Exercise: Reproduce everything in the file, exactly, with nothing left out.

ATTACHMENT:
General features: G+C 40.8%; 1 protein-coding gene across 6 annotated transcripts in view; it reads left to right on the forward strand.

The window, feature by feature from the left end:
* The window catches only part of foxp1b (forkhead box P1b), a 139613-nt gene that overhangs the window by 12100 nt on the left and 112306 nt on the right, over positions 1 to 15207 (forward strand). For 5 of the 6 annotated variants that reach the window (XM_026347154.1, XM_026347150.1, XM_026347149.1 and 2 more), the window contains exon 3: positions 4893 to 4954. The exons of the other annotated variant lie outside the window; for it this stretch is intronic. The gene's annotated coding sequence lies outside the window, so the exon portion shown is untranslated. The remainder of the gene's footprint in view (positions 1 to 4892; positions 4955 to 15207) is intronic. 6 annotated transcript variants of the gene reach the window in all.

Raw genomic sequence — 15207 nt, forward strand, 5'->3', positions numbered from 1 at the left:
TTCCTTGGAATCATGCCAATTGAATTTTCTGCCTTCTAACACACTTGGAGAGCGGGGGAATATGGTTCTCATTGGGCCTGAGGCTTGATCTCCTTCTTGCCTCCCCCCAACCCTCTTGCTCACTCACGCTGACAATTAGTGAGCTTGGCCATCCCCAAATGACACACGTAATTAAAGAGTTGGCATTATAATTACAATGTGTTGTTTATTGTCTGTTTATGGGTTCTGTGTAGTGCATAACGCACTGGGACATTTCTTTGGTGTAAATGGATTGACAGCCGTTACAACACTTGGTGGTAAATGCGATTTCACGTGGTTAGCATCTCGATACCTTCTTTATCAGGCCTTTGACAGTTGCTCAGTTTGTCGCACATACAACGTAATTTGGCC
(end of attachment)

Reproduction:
General features: G+C 40.8%; 1 protein-coding gene across 6 annotated transcripts in view; it reads left to right on the forward strand.

The window, feature by feature from the left end:
* The window catches only part of foxp1b (forkhead box P1b), a 139613-nt gene that overhangs the window by 12100 nt on the left and 112306 nt on the right, over positions 1 to 15207 (forward strand). For 5 of the 6 annotated variants that reach the window (XM_026347154.1, XM_026347150.1, XM_026347149.1 and 2 more), the window contains exon 3: positions 4893 to 4954. The exons of the other annotated variant lie outside the window; for it this stretch is intronic. The gene's annotated coding sequence lies outside the window, so the exon portion shown is untranslated. The remainder of the gene's footprint in view (positions 1 to 4892; positions 4955 to 15207) is intronic. 6 annotated transcript variants of the gene reach the window in all.

Raw genomic sequence — 15207 nt, forward strand, 5'->3', positions numbered from 1 at the left:
TTCCTTGGAATCATGCCAATTGAATTTTCTGCCTTCTAACACACTTGGAGAGCGGGGGAATATGGTTCTCATTGGGCCTGAGGCTTGATCTCCTTCTTGCCTCCCCCCAACCCTCTTGCTCACTCACGCTGACAATTAGTGAGCTTGGCCATCCCCAAATGACACACGTAATTAAAGAGTTGGCATTATAATTACAATGTGTTGTTTATTGTCTGTTTATGGGTTCTGTGTAGTGCATAACGCACTGGGACATTTCTTTGGTGTAAATGGATTGACAGCCGTTACAACACTTGGTGGTAAATGCGATTTCACGTGGTTAGCATCTCGATACCTTCTTTATCAGGCCTTTGACAGTTGCTCAGTTTGTCGCACATACAACGTAATTTGGCC